WTOC Investigates: SCCPSS under similar review that led to 2004- - WTOC-TV: Savannah, Beaufort, SC, News, Weather & Sports

WTOC Investigates: SCCPSS under similar review that led to 2004-05 probation

(Source: WTOC) (Source: WTOC)
SAVANNAH, GA (WTOC) -

On the eve of the first day of school for Savannah-Chatham County Public School students, the excitement of a new year may be overshadowed.

The Southern Association of Colleges and Schools is continuing its review of the school board after complaints suggesting it was in violation of accreditation policies.

This isn't the first time the district has been under the accreditation microscope. WTOC uncovered documents that revealed it was placed on probation in 2004 for similar possible violations. 

The district could potentially be headed down that road again if officials determine the board is in fact violating accreditation policies. In March of this year, the board was notified that complaints had been filed questioning board governance and its ability to operate effectively.

Wednesday, WTOC uncovered this was the same policy allegedly violated in 2004 leading to probation.

"What it is, it's a review. We have complaints that have been received to this agency. It's enough that they felt like they need to come in and look at what's going on,” said Kurt Hetager, the spokesperson for the Savannah-Chatham County Public School System. 

The SCCPSS board was formally notified in March by the Southern Association of Colleges and Schools. The accrediting agency stating they received complaints and allegations that pertain to the “governing board functioning effectively”.

Even though the board today looks nothing like it once did in 2004, the complaints are very much the same. In fact, according to a SACS document from 2005, the board was put on probation because “the actions of the Savannah Chatham County Board of Education were in violation of the governance standard for accreditation.”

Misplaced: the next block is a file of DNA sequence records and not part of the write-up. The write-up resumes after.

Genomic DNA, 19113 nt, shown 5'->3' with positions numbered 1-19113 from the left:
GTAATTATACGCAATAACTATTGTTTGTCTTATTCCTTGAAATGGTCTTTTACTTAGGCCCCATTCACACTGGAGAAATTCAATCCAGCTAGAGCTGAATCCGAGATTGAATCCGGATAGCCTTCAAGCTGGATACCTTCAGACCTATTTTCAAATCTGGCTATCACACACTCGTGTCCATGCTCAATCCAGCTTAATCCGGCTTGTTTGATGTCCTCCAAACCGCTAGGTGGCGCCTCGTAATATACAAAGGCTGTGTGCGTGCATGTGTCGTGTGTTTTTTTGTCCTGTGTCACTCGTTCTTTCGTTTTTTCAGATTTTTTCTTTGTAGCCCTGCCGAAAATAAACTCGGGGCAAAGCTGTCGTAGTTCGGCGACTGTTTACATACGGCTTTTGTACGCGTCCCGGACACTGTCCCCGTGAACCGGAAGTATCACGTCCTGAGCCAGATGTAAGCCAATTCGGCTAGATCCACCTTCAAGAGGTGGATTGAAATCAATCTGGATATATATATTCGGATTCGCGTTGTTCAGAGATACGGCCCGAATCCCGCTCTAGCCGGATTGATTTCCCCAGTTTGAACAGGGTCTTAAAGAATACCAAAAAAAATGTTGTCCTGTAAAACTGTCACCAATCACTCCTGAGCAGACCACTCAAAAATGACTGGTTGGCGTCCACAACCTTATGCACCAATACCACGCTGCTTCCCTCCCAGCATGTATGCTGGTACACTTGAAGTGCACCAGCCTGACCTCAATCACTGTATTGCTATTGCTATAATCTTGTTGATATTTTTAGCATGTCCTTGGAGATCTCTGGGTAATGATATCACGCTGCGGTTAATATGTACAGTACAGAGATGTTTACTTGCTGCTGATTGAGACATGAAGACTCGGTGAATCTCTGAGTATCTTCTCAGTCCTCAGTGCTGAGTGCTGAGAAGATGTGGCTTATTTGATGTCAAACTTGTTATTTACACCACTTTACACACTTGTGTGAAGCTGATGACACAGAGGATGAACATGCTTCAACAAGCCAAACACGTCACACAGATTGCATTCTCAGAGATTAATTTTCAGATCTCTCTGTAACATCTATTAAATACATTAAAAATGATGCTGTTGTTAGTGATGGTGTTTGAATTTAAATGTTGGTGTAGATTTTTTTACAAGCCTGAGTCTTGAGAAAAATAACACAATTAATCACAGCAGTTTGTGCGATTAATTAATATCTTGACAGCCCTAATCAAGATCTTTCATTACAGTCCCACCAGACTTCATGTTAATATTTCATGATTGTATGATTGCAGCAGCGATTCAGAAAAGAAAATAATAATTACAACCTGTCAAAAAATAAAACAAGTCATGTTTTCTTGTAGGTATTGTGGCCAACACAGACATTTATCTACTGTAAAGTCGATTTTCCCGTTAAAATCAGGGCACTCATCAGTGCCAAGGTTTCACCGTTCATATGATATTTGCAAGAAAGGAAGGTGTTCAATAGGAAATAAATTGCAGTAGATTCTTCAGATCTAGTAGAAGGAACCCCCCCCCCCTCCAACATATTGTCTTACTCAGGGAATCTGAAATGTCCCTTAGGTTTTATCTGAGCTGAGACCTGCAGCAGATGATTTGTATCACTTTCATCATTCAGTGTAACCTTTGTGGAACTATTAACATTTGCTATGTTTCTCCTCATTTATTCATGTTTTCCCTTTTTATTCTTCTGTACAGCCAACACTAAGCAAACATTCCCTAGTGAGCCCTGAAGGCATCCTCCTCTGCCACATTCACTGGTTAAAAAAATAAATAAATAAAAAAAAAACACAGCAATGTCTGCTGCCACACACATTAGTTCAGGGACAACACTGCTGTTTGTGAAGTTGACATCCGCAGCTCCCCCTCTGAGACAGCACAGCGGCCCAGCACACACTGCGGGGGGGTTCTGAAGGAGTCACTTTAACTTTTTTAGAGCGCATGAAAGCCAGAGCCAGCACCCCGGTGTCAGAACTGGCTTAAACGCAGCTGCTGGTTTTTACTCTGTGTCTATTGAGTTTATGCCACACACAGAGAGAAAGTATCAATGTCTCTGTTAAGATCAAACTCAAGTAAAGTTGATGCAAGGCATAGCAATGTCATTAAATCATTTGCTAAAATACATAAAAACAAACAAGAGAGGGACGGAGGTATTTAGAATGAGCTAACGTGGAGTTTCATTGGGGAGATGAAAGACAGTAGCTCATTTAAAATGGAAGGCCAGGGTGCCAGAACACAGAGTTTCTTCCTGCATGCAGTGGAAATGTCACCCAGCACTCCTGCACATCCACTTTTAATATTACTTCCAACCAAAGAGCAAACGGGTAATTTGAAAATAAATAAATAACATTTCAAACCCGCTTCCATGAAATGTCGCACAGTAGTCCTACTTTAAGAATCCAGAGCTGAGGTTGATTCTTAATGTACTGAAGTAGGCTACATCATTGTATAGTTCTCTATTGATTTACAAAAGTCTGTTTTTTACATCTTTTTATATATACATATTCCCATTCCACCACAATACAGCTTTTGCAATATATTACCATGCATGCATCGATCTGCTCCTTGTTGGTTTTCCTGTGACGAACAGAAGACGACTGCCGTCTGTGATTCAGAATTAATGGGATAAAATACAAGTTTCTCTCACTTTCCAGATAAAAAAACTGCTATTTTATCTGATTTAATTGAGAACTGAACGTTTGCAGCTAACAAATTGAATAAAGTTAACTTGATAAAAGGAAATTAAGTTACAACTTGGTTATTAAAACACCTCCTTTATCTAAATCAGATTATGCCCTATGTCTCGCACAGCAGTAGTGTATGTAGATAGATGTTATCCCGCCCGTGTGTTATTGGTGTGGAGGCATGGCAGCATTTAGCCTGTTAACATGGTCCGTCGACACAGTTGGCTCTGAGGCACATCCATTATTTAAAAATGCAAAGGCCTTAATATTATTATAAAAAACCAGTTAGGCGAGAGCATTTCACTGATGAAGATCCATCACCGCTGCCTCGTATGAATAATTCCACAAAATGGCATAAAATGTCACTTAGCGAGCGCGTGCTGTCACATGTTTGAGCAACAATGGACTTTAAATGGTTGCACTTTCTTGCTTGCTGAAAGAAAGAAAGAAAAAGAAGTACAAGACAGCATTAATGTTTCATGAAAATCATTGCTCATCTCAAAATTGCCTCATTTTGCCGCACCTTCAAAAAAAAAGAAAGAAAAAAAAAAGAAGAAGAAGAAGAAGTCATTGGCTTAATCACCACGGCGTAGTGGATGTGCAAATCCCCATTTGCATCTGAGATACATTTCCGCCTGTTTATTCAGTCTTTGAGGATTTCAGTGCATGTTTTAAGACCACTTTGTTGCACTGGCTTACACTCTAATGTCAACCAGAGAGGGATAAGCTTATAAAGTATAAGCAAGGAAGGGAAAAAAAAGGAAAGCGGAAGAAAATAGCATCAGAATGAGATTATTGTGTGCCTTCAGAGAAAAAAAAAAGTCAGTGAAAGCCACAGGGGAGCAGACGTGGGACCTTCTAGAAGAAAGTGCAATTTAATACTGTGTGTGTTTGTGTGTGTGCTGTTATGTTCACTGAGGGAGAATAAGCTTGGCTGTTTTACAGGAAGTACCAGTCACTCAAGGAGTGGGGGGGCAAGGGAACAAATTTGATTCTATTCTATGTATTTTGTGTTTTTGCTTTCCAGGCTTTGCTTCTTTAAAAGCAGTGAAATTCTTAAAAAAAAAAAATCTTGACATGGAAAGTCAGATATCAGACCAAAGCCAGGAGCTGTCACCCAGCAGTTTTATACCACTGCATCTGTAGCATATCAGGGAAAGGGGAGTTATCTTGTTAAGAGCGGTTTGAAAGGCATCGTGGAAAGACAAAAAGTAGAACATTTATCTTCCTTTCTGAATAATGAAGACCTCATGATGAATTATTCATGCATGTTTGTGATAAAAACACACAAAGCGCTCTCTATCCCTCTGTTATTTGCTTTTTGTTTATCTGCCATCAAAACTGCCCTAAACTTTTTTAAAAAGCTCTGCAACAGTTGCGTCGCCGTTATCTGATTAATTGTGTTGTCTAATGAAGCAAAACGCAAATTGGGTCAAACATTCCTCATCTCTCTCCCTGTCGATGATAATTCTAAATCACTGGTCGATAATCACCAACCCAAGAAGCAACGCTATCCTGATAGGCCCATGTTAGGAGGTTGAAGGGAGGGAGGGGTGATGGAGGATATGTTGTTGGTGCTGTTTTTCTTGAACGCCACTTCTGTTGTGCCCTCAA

It was a very dangerous place to be because if the board didn't improve, the district could have lost its accreditation, which would have stripped students of potential scholarships and college opportunities.

For 14 months, the board worked to prove itself. In November of 2005, the board was cleared of their provisional status after they participated in training sessions, updated policies and procedures and even hired a consultant to strengthen relationships.

[Below is the SACS document from 2004-05 outlining the initial complaint, steps used by the board and the final review taking the school system off probation.]

Twelve years later, SACS officials are once again reviewing complaints and will determine if the district should once again be forced to go down the same path.

"There will be a review process and that could take a few days. The board and staff will likely be interviewed through that process,” Hetager said.

So, while it may be a new school year, the board is holding their breath that history doesn't repeat itself.

"We are very hopeful. We are going to be 100 percent cooperative. If there's any corrective action - no matter how small it is - we'll certainly take action to ensure that's done,” Hetager said.

It's still unclear how long this process will take and when exactly we will know whether or not the district will be put on probation. Of course, we will continue to keep you updated.

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